- Solid controls and gameplay.
- Vibrant visuals.
- Not much challenge.
Blobster is a well made platformer, just not one that will likely interest teenagers or adults.
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In Blobster you control 'Blobster' who is trying to save Blobtopia from pollution at the hands of the Big & Powerful Corporation run by the evil Blobzilla. Blobster must collect Blobules - the fuel that keeps Blobtopia running - if he hopes to ever bring Blobzilla and the B&P Corporation down... and if I ever have to say Blob again, it'll be too soon.
Blobster is split up into four worlds, each with ten regular levels and a few bonus levels opened by high scores. Each stage consists of moving Blobster to the end pipe while collecting as many Blobules as possible. Upon level completion you're ranked on the Blobules collected, time taken and size grown, but the percentage ranking is only tied to collecting every Blobule in the level.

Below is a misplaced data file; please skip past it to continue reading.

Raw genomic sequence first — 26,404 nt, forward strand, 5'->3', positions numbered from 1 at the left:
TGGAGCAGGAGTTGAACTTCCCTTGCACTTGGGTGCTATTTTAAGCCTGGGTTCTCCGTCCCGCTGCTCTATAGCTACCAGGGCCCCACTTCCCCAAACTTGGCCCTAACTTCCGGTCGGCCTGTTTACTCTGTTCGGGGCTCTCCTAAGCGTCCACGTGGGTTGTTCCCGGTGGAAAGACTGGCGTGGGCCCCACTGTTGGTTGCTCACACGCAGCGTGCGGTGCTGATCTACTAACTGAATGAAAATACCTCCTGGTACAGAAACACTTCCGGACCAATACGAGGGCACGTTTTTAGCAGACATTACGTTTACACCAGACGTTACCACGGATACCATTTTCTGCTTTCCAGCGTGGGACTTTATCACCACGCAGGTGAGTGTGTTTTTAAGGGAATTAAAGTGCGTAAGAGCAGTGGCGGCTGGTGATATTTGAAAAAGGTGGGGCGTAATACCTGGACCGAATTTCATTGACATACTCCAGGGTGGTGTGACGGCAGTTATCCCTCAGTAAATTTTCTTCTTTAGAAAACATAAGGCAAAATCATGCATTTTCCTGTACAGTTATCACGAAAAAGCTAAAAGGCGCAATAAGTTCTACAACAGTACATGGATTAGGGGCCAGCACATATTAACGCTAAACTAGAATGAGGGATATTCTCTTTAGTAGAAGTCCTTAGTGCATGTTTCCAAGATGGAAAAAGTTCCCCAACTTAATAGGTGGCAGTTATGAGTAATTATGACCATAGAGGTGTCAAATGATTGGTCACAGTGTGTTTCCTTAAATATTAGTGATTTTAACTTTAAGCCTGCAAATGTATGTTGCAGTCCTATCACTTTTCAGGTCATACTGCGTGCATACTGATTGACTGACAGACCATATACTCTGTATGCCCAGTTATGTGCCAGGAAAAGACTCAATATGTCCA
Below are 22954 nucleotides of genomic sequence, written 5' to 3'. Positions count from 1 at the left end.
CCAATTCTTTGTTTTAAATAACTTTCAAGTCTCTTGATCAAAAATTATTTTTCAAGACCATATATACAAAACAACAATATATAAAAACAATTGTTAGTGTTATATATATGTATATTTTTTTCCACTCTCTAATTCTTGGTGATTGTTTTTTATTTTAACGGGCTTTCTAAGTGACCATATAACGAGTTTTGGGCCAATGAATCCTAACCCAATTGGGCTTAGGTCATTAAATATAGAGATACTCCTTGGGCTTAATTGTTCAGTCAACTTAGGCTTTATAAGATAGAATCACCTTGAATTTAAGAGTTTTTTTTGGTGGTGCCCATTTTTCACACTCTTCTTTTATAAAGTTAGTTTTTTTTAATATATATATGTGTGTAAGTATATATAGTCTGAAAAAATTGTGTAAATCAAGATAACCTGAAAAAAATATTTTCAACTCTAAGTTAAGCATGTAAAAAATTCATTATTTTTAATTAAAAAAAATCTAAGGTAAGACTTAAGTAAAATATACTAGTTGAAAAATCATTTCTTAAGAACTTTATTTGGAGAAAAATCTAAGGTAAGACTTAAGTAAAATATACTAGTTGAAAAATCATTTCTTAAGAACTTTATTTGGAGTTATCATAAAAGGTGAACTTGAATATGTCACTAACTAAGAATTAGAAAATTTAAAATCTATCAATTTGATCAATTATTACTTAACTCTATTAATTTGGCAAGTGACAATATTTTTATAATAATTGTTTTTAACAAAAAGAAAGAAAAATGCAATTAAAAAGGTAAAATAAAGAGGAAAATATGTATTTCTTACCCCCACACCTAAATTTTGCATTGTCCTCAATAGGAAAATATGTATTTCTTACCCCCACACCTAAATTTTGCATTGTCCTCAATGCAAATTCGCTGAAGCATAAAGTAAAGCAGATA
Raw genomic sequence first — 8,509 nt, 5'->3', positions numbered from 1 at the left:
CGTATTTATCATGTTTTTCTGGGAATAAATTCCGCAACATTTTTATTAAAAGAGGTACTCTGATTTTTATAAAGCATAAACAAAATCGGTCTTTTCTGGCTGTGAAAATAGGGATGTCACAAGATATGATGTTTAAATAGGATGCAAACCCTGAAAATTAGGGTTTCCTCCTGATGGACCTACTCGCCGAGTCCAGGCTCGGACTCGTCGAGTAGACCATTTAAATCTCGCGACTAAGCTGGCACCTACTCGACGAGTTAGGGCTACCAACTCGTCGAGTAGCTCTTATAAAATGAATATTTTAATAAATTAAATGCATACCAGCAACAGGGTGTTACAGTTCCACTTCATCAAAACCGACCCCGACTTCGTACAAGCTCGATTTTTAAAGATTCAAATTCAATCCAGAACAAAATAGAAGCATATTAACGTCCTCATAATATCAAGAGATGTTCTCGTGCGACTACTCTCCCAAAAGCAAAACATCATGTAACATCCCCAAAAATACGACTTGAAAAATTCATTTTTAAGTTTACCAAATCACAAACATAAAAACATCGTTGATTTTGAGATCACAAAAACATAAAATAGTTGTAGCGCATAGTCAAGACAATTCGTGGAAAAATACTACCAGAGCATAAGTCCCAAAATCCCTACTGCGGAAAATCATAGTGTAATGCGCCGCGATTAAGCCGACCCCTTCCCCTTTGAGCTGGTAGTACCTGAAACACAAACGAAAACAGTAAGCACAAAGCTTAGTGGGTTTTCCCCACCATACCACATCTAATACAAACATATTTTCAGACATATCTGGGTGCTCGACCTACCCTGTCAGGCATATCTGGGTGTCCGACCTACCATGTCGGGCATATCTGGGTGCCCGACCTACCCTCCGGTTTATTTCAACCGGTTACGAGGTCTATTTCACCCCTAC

Blobster is controlled by touching the sides of the screen to move him left or right. Stretching him allows him to jump, with the height increasing as he grows larger. Special power-ups allow Blobster to shield himself from enemies or jump especially high. There are also tilt controls to move, but the precision of the touch controls are better suited to the platforming gameplay.
Blobster is bright and cheery. All the blobs have a lot of character and the worlds have a nice variation in theme. The sound effects are quite cutesy and the music serves this purpose, although the lack of music during the play itself was an odd omission. The four worlds is all that's on offer here, but the game does link up to the Crystal network.
Blobster is well made, but is probably not for the older gamer. The visuals, sound effects, and easy gameplay lend themselves more towards a much younger audience. If you do have a child who you'd risk lending your iPhone or iPod touch to, Blobster is a great introduction for them into the platforming genre.